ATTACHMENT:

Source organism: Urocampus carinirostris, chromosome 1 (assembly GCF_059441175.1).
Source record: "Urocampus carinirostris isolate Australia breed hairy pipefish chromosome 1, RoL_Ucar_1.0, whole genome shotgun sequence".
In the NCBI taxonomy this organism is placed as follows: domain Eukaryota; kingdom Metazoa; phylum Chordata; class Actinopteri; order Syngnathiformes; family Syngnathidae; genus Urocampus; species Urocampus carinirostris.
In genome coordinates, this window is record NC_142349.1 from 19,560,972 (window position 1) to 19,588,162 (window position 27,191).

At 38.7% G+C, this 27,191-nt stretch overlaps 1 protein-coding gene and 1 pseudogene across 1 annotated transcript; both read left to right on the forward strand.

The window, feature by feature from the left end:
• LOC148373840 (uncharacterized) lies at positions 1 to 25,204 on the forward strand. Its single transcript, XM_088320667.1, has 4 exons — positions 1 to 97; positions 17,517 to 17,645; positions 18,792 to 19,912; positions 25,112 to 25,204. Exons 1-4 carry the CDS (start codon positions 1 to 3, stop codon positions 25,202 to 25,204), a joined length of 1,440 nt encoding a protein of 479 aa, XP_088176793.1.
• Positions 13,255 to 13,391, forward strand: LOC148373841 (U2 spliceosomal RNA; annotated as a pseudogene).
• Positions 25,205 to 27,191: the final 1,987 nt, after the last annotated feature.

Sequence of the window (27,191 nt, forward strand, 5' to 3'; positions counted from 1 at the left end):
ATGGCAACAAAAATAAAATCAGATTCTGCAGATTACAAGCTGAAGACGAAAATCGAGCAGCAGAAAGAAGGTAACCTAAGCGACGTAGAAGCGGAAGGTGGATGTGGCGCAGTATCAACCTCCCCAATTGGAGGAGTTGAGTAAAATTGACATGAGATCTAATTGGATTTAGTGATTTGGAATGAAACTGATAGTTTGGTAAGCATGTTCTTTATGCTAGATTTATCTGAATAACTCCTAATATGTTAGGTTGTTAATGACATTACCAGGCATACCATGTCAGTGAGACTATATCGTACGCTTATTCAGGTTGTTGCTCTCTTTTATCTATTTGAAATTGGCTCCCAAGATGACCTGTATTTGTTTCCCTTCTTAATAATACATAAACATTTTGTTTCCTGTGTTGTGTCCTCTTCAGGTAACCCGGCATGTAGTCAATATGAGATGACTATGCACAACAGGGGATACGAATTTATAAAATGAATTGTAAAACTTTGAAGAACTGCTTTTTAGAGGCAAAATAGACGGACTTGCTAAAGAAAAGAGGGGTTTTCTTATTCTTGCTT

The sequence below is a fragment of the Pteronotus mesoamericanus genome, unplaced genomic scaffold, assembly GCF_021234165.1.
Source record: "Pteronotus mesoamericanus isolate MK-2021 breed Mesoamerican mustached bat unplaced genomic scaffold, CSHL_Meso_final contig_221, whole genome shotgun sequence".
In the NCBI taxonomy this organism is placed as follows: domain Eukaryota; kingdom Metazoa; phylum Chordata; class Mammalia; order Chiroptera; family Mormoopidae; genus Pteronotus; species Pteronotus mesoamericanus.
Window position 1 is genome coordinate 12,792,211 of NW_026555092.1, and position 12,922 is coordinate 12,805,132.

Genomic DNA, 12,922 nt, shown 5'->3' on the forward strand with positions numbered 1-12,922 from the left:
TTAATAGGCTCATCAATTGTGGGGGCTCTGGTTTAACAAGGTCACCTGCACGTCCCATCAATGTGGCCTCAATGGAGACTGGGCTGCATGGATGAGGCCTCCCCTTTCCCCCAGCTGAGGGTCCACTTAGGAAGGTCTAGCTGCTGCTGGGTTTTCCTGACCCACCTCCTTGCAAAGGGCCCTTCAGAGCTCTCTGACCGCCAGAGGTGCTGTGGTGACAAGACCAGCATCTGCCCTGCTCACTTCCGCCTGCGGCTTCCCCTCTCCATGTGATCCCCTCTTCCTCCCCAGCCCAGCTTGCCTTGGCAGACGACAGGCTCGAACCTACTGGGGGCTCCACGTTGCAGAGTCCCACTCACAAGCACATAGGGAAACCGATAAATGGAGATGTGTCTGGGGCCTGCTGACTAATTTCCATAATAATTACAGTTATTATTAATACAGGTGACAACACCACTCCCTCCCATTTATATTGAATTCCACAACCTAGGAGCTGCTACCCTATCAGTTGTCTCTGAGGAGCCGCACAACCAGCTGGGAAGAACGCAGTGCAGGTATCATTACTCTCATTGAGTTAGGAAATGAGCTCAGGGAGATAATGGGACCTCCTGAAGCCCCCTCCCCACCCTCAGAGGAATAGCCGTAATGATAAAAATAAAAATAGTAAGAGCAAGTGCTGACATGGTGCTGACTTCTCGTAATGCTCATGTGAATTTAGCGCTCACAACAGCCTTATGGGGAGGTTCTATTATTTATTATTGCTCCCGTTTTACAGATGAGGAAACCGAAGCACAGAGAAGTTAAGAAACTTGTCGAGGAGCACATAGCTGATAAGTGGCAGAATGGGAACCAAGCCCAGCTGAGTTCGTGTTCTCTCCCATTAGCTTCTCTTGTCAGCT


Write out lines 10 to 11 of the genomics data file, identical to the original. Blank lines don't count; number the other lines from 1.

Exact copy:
Sequence of the window (27,191 nt, forward strand, 5' to 3'; positions counted from 1 at the left end):
ATGGCAACAAAAATAAAATCAGATTCTGCAGATTACAAGCTGAAGACGAAAATCGAGCAGCAGAAAGAAGGTAACCTAAGCGACGTAGAAGCGGAAGGTGGATGTGGCGCAGTATCAACCTCCCCAATTGGAGGAGTTGAGTAAAATTGACATGAGATCTAATTGGATTTAGTGATTTGGAATGAAACTGATAGTTTGGTAAGCATGTTCTTTATGCTAGATTTATCTGAATAACTCCTAATATGTTAGGTTGTTAATGACATTACCAGGCATACCATGTCAGTGAGACTATATCGTACGCTTATTCAGGTTGTTGCTCTCTTTTATCTATTTGAAATTGGCTCCCAAGATGACCTGTATTTGTTTCCCTTCTTAATAATACATAAACATTTTGTTTCCTGTGTTGTGTCCTCTTCAGGTAACCCGGCATGTAGTCAATATGAGATGACTATGCACAACAGGGGATACGAATTTATAAAATGAATTGTAAAACTTTGAAGAACTGCTTTTTAGAGGCAAAATAGACGGACTTGCTAAAGAAAAGAGGGGTTTTCTTATTCTTGCTT